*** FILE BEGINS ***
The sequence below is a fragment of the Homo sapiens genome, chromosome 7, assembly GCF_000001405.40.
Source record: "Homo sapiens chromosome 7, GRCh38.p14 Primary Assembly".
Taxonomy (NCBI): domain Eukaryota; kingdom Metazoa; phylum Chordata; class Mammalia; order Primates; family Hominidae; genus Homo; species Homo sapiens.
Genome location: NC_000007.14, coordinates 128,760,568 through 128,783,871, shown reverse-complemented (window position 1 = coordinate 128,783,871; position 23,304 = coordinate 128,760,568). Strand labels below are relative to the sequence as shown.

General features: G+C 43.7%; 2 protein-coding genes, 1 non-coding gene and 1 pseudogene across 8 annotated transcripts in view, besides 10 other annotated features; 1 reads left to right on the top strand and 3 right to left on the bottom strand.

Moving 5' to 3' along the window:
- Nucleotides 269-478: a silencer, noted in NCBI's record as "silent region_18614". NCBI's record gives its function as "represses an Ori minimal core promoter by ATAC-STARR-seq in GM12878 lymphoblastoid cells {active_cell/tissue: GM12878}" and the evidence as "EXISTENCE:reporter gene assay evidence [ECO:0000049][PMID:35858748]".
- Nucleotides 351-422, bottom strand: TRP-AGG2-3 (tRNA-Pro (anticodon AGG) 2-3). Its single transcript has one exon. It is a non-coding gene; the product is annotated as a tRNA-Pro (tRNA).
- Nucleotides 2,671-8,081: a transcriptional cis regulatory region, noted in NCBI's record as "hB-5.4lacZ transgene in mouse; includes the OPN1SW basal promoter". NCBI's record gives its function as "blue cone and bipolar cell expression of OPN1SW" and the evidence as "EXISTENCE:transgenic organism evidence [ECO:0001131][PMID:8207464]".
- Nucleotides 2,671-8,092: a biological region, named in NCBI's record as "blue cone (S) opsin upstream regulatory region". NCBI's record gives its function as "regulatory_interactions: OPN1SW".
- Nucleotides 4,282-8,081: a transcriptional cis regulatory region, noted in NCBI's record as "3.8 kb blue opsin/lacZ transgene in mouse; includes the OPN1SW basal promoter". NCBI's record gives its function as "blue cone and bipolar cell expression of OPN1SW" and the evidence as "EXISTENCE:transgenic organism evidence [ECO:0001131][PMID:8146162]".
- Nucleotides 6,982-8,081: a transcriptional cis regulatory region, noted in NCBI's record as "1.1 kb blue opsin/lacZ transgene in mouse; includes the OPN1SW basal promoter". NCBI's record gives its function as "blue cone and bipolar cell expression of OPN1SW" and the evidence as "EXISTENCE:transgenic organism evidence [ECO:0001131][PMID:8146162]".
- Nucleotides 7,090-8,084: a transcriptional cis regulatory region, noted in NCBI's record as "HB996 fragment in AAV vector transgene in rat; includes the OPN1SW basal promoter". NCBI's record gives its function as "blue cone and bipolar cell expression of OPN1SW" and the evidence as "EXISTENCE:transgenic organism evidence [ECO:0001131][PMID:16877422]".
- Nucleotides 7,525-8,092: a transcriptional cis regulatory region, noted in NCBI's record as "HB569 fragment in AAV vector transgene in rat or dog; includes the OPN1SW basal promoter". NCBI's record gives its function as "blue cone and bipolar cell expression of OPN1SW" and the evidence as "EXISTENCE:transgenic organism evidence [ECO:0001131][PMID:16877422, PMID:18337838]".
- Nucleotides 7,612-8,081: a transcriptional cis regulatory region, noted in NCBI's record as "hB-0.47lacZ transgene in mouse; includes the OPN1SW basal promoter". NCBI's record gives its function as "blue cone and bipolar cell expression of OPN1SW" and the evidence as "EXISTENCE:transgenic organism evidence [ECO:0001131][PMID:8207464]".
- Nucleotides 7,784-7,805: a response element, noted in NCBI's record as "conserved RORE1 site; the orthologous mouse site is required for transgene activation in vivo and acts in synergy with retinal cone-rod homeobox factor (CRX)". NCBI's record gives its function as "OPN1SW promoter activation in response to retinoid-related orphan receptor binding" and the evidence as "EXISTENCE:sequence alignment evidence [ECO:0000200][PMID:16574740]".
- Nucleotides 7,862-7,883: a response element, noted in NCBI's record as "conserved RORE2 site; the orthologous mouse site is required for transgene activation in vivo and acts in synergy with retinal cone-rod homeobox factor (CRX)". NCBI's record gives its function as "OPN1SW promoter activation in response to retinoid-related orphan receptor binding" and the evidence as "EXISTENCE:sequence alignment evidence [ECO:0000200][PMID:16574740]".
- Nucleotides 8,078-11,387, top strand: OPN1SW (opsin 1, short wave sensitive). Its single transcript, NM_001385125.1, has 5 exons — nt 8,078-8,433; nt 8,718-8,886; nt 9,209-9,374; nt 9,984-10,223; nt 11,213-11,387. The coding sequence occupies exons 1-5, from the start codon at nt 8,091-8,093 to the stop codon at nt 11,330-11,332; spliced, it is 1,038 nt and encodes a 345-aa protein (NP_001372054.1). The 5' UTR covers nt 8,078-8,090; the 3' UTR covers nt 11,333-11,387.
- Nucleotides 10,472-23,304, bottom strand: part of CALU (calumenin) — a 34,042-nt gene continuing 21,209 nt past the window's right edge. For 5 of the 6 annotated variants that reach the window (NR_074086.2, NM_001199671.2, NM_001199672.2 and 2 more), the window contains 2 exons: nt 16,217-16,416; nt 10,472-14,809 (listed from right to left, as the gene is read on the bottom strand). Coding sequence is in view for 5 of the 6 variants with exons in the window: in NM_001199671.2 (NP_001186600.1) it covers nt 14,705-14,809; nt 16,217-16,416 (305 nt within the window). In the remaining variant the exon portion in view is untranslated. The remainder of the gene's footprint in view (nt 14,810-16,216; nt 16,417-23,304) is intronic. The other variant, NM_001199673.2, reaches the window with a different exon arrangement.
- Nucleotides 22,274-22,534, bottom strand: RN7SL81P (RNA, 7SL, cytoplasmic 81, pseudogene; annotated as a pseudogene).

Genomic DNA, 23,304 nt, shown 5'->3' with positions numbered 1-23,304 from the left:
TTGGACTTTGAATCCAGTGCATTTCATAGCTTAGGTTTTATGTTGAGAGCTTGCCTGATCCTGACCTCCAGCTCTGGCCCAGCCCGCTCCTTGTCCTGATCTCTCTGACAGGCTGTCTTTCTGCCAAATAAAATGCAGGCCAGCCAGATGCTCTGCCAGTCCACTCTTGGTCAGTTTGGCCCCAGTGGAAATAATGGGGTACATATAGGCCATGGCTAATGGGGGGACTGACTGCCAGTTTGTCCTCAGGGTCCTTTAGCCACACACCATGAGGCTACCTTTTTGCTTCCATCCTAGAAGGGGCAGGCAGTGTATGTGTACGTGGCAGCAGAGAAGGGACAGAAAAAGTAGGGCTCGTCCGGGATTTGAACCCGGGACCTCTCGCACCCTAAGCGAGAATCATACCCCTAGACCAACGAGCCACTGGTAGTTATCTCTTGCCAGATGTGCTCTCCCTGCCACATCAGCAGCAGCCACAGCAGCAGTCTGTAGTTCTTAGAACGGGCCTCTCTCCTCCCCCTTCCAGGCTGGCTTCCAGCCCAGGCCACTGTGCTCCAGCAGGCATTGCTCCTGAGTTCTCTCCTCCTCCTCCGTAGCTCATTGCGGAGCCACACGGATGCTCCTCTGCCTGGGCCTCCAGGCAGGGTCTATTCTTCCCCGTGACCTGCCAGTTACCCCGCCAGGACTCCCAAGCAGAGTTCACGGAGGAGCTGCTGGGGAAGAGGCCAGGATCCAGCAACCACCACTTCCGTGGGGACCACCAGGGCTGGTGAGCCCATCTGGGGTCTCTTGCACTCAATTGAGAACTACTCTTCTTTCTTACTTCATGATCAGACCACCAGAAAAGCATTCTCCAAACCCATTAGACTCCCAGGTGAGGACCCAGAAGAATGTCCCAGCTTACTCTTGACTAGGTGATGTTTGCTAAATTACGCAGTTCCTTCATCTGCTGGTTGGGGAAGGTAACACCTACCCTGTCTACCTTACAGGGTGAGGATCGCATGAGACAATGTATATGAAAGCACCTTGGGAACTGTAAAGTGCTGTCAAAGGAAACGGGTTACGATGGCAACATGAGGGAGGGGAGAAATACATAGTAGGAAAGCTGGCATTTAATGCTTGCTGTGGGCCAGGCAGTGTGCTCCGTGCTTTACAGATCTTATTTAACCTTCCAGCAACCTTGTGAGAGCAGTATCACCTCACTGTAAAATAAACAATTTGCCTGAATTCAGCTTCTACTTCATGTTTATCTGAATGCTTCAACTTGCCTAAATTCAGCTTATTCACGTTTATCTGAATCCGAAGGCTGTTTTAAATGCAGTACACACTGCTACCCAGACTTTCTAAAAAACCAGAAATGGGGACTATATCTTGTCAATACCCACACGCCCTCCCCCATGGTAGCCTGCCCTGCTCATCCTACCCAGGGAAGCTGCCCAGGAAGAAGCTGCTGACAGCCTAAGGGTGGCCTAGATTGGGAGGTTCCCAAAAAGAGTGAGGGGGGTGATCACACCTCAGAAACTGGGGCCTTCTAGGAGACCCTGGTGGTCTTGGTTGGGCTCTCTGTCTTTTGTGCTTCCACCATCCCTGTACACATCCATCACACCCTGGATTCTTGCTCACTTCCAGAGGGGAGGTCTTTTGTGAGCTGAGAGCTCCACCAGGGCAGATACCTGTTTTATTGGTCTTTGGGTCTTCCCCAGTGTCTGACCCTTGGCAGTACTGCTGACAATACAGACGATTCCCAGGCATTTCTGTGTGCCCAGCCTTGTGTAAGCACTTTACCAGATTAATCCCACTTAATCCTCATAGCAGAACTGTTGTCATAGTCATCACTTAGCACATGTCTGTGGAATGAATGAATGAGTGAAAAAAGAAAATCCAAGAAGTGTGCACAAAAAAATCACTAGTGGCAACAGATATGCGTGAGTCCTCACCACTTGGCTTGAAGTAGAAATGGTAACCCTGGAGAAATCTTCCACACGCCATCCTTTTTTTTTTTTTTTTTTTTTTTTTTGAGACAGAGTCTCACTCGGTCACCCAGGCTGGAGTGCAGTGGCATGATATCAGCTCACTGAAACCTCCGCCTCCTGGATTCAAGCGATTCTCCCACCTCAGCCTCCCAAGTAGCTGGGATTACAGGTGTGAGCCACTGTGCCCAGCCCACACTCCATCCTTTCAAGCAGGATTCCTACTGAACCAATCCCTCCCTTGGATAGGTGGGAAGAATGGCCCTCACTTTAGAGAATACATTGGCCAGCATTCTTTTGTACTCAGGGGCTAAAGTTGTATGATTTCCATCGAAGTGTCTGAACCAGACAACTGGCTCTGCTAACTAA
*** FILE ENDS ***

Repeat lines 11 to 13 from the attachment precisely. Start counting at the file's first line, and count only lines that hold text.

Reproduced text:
- Nucleotides 4,282-8,081: a transcriptional cis regulatory region, noted in NCBI's record as "3.8 kb blue opsin/lacZ transgene in mouse; includes the OPN1SW basal promoter". NCBI's record gives its function as "blue cone and bipolar cell expression of OPN1SW" and the evidence as "EXISTENCE:transgenic organism evidence [ECO:0001131][PMID:8146162]".
- Nucleotides 6,982-8,081: a transcriptional cis regulatory region, noted in NCBI's record as "1.1 kb blue opsin/lacZ transgene in mouse; includes the OPN1SW basal promoter". NCBI's record gives its function as "blue cone and bipolar cell expression of OPN1SW" and the evidence as "EXISTENCE:transgenic organism evidence [ECO:0001131][PMID:8146162]".
- Nucleotides 7,090-8,084: a transcriptional cis regulatory region, noted in NCBI's record as "HB996 fragment in AAV vector transgene in rat; includes the OPN1SW basal promoter". NCBI's record gives its function as "blue cone and bipolar cell expression of OPN1SW" and the evidence as "EXISTENCE:transgenic organism evidence [ECO:0001131][PMID:16877422]".